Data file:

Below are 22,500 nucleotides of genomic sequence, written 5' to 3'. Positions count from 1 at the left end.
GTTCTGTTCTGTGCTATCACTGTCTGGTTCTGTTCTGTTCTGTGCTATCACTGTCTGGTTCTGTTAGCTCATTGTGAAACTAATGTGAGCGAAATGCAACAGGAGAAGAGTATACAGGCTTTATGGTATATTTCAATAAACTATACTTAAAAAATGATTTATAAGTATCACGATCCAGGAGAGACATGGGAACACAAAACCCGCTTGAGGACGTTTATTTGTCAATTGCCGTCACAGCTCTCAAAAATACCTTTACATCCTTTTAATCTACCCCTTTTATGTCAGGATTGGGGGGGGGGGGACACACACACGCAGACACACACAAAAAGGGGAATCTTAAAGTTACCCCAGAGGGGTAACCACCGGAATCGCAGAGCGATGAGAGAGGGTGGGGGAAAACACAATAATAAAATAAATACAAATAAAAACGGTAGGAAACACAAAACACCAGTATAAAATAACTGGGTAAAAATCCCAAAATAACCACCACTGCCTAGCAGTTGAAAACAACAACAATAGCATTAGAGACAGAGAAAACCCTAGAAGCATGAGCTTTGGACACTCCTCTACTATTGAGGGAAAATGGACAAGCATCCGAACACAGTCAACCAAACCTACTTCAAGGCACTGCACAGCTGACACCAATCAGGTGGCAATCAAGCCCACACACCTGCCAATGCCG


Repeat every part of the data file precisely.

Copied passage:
Below are 22,500 nucleotides of genomic sequence, written 5' to 3'. Positions count from 1 at the left end.
GTTCTGTTCTGTGCTATCACTGTCTGGTTCTGTTCTGTTCTGTGCTATCACTGTCTGGTTCTGTTAGCTCATTGTGAAACTAATGTGAGCGAAATGCAACAGGAGAAGAGTATACAGGCTTTATGGTATATTTCAATAAACTATACTTAAAAAATGATTTATAAGTATCACGATCCAGGAGAGACATGGGAACACAAAACCCGCTTGAGGACGTTTATTTGTCAATTGCCGTCACAGCTCTCAAAAATACCTTTACATCCTTTTAATCTACCCCTTTTATGTCAGGATTGGGGGGGGGGGGACACACACACGCAGACACACACAAAAAGGGGAATCTTAAAGTTACCCCAGAGGGGTAACCACCGGAATCGCAGAGCGATGAGAGAGGGTGGGGGAAAACACAATAATAAAATAAATACAAATAAAAACGGTAGGAAACACAAAACACCAGTATAAAATAACTGGGTAAAAATCCCAAAATAACCACCACTGCCTAGCAGTTGAAAACAACAACAATAGCATTAGAGACAGAGAAAACCCTAGAAGCATGAGCTTTGGACACTCCTCTACTATTGAGGGAAAATGGACAAGCATCCGAACACAGTCAACCAAACCTACTTCAAGGCACTGCACAGCTGACACCAATCAGGTGGCAATCAAGCCCACACACCTGCCAATGCCG